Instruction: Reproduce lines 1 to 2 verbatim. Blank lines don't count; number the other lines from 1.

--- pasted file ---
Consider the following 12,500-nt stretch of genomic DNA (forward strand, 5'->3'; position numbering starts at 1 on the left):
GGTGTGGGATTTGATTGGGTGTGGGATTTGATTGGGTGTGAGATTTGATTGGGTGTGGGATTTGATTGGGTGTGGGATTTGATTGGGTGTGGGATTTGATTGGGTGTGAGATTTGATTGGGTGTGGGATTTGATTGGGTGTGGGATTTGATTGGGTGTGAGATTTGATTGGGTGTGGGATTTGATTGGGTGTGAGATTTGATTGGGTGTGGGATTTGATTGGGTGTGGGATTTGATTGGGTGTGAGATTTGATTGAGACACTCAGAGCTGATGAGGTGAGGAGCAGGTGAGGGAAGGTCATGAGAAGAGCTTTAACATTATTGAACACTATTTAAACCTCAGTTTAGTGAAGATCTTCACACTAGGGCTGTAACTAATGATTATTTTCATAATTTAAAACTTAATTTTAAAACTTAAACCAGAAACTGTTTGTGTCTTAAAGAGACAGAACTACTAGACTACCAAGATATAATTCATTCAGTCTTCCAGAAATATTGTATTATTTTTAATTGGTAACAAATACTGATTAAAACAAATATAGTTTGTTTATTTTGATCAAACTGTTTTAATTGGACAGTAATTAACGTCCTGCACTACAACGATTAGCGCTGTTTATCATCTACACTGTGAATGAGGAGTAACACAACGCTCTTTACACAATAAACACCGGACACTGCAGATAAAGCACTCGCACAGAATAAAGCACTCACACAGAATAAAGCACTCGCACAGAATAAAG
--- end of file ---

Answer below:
Consider the following 12,500-nt stretch of genomic DNA (forward strand, 5'->3'; position numbering starts at 1 on the left):
GGTGTGGGATTTGATTGGGTGTGGGATTTGATTGGGTGTGAGATTTGATTGGGTGTGGGATTTGATTGGGTGTGGGATTTGATTGGGTGTGGGATTTGATTGGGTGTGAGATTTGATTGGGTGTGGGATTTGATTGGGTGTGGGATTTGATTGGGTGTGAGATTTGATTGGGTGTGGGATTTGATTGGGTGTGAGATTTGATTGGGTGTGGGATTTGATTGGGTGTGGGATTTGATTGGGTGTGAGATTTGATTGAGACACTCAGAGCTGATGAGGTGAGGAGCAGGTGAGGGAAGGTCATGAGAAGAGCTTTAACATTATTGAACACTATTTAAACCTCAGTTTAGTGAAGATCTTCACACTAGGGCTGTAACTAATGATTATTTTCATAATTTAAAACTTAATTTTAAAACTTAAACCAGAAACTGTTTGTGTCTTAAAGAGACAGAACTACTAGACTACCAAGATATAATTCATTCAGTCTTCCAGAAATATTGTATTATTTTTAATTGGTAACAAATACTGATTAAAACAAATATAGTTTGTTTATTTTGATCAAACTGTTTTAATTGGACAGTAATTAACGTCCTGCACTACAACGATTAGCGCTGTTTATCATCTACACTGTGAATGAGGAGTAACACAACGCTCTTTACACAATAAACACCGGACACTGCAGATAAAGCACTCGCACAGAATAAAGCACTCACACAGAATAAAGCACTCGCACAGAATAAAG